both crossed the seas; one was presented to the British nation by
Mehemet Ali, and the other, which now stands in Central Park, was a
gift to America from the late Khedive of Egypt, Ismail Pasha.

The obelisks were usually erected by the kings to express their worship
of the gods, and stood before the temple bearing dedications of the
house to its particular deity; they were covered with the quaint,
curious devices which served as letters to the Egyptians, which we
call hieroglyphics, and each sovereign thus recorded his praises, and
declared his respect for the special gods whom he wished to honor.
They were very striking objects, and must have made a fine effect
when the temples and statues and avenues of sphinxes, and all the
ancient grandeur of the Egyptians was at its height; and these grave
stone watchmen looked down upon triumphal processions and gorgeous
ceremonials, and kings and queens with their trains of courtiers passed
near them on their way to and from the temple-palaces.

It is always interesting to study the houses and homes of a
people--domestic architecture, as it is called; but one cannot do that
in Egypt. It may almost be said that but one ancient home exists, and
as that probably belonged to some royal person, we cannot learn from it
how the people lived. There were many very rich Egyptians outside of
the royal families, and they dwelt in splendor and luxury; on the other
hand, there were multitudes of slaves and very poor people, who had
barely enough to eat to keep them alive and enable them to do the work
which was set them by their task-masters.

The house of which we speak is at Medinet Habou, on the opposite side
of the Nile from Karnak (Fig. 13). It has three floors, with three
rooms on each floor, and is very irregular in form. But if we have no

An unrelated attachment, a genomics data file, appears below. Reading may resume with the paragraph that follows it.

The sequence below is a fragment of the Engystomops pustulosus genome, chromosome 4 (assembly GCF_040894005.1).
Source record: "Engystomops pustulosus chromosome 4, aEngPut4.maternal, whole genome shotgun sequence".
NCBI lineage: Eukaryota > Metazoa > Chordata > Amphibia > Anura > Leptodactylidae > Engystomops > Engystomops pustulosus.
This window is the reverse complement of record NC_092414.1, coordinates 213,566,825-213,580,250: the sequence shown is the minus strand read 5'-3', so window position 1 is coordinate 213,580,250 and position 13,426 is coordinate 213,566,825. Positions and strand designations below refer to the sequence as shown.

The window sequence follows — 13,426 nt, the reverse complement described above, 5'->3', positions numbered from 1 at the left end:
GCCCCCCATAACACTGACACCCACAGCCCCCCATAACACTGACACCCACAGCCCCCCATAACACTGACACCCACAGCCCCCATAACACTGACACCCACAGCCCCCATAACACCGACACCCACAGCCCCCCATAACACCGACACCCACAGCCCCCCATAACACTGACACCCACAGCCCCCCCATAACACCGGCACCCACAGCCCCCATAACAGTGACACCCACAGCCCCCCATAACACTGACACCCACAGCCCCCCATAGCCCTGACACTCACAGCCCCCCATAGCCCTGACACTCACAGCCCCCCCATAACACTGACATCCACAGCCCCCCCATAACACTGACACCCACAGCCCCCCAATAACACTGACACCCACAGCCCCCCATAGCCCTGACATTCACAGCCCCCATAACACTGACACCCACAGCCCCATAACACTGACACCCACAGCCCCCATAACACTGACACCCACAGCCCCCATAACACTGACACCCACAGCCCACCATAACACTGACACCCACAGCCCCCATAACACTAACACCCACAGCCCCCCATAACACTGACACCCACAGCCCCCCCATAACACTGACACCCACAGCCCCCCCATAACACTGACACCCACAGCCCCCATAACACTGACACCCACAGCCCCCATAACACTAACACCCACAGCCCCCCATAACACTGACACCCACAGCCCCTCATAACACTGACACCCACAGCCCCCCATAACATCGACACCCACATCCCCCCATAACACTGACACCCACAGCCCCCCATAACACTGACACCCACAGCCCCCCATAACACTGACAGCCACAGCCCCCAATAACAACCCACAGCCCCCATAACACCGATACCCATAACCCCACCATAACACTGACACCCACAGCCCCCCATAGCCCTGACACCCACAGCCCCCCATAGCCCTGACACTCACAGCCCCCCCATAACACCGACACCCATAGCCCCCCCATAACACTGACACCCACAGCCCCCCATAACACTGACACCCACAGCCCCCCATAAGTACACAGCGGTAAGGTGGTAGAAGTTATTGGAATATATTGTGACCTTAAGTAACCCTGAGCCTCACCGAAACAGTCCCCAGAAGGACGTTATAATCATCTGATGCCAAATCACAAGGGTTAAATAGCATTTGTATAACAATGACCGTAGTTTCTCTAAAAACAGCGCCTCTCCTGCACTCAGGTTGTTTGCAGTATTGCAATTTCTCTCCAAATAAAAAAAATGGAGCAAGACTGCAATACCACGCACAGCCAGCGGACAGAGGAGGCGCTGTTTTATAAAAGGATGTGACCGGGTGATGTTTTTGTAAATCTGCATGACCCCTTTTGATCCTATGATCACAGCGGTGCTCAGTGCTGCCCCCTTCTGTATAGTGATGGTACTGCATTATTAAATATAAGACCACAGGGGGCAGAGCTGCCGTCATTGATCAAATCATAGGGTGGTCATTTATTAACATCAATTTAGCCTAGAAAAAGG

ancient houses to study in Egypt, we can learn much about them from the
paintings which still exist, and we may believe that the cities which
surrounded the old temples fully displayed the wealth and taste of the
inhabitants. These pictures show the houses in the midst of gardens
laid out with arbors, pavilions, artificial lakes, and many beautiful
objects, such as we see in the fine gardens of our own day.

[Illustration: FIG. 13.--PAVILION AT MEDINET HABOU.]

After about 1200 B.C. there was a long period of decline in the
architecture of Egypt; occasionally some sovereign tried to do as the
older kings had done, but no real revival of the arts occurred until
the rule of the Ptolemies was established; this was after 332 B.C.,
when Alexander the Great conquered the Persians, who had ruled in Egypt
about one hundred and ninety-five years.

Under the Ptolemies Egypt was as prosperous as she had been under the
Pharaohs, but the arts of this later time never reached such purity
and greatness as was shown in the best days of Thebes; the buildings
were rich and splendid instead of noble and grand, or, as we might say,
"more for show" than was the older style.

It is singular that, though the Egypt of the Ptolemies was under Greek
and Roman influence, it still remained essentially Egyptian. It seems
as if the country had a sort of converting effect upon the strangers
who planned and built the temples of Denderah, and Edfou, and beautiful
Philæ, and made them try to work and build as if they were the sons of
the pure old Egyptians instead of foreign conquerors. So true is this
that before A.D. 1799, when scholars began to read hieroglyphics, the
learned men of Europe who studied art believed that these later temples
were older than those of Thebes.

Outside of Thebes there is no building now to be seen in Egypt which
gives so charming an impression of what Egypt might be as does the
lovely temple on the island of Philæ (Fig. 14). Others are more sublime
and imposing, but none are so varied and beautiful.

[Illustration: FIG. 14.--TEMPLE ON THE ISLAND OF PHILÆ.]

There is no more attractive spot in Egypt than this island, and when we
know that the priests who served in the Temple of Isis here were never
allowed to leave the island, we do not feel as if that was a misfortune
to them. It was a pity, however, that none but priests were allowed to
go there, and in passing I wish to note the fact that this was the
most ancient monastery of which we know; for that it was in simple
fact, and the monks lived lives of strict devotion and suffered severe

The buildings at Philæ, as well as most of those of the Ptolemaic age,
had the same irregularity of form of which we have spoken before; their
design, as a whole, was fine, but the details were inferior, and it
often happens that the sculpture and painting which in the earlier